Frontline science: Endotoxin-induced immunotolerance is associated with loss of monocyte metabolic plasticity and reduction of oxidative burst.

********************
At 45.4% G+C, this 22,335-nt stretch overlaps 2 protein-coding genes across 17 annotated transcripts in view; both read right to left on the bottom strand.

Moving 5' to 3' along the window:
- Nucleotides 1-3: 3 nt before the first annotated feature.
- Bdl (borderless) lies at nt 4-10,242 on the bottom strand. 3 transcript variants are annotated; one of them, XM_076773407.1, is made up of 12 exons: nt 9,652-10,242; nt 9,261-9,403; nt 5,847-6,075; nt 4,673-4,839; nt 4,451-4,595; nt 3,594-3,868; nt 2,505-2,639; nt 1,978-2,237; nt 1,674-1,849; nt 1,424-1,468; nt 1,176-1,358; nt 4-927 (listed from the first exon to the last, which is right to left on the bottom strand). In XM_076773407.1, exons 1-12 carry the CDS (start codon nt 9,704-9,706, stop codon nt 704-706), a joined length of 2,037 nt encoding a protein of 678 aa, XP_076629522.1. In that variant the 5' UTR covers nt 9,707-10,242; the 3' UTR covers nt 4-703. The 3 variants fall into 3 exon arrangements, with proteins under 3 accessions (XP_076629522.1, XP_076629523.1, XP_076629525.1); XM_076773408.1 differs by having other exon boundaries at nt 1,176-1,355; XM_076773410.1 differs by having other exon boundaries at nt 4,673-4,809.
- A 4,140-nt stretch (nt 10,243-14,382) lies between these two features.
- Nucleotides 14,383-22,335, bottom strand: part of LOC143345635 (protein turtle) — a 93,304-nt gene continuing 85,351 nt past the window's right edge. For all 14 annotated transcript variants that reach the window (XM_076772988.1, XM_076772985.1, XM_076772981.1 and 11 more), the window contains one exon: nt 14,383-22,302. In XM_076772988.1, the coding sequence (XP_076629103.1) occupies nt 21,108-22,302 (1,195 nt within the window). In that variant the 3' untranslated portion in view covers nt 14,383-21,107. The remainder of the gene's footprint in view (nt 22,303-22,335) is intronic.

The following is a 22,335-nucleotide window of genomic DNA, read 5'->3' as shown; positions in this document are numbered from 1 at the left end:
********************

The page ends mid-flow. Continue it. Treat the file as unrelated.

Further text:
Secondary infections are a major complication of sepsis and associated with a compromised immune state, called sepsis-induced immunoparalysis. Molecular mechanisms causing immunoparalysis remain unclear; however, changes in cellular metabolism of leukocytes have been linked to immunoparalysis. We investigated the relation of metabolic changes to antimicrobial monocyte functions in endotoxin-induced immunotolerance, as a model for sepsis-induced immunoparalysis. In this study, immunotolerance was induced in healthy males by intravenous endotoxin (2 ng/kg, derived from Escherichia coli O:113) administration. Before and after induction of immunotolerance, circulating CD14+ monocytes were isolated and assessed for antimicrobial functions, including cytokine production, oxidative burst, and microbial (Candida albicans) killing capacity, as well metabolic responses to ex vivo stimulation. Next, the effects of altered cellular metabolism on monocyte functions were validated in vitro. Ex vivo lipopolysaccharide stimulation induced an extensive rewiring of metabolism in naive monocytes. In contrast, endotoxin-induced immunotolerant monocytes showed no metabolic plasticity, as they were unable to adapt their metabolism or mount cytokine and oxidative responses. Validation experiments showed that modulation of metabolic pathways, affected by immunotolerance, influenced monocyte cytokine production, oxidative burst, and microbial (C. albicans) killing in naive monocytes. Collectively, these data demonstrate that immunotolerant monocytes are characterized by a loss of metabolic plasticity and these metabolic defects impact antimicrobial monocyte immune functions. Further, these findings support that the changed cellular metabolism of immunotolerant monocytes might reveal novel therapeutic targets to reverse sepsis-induced immunoparalysis.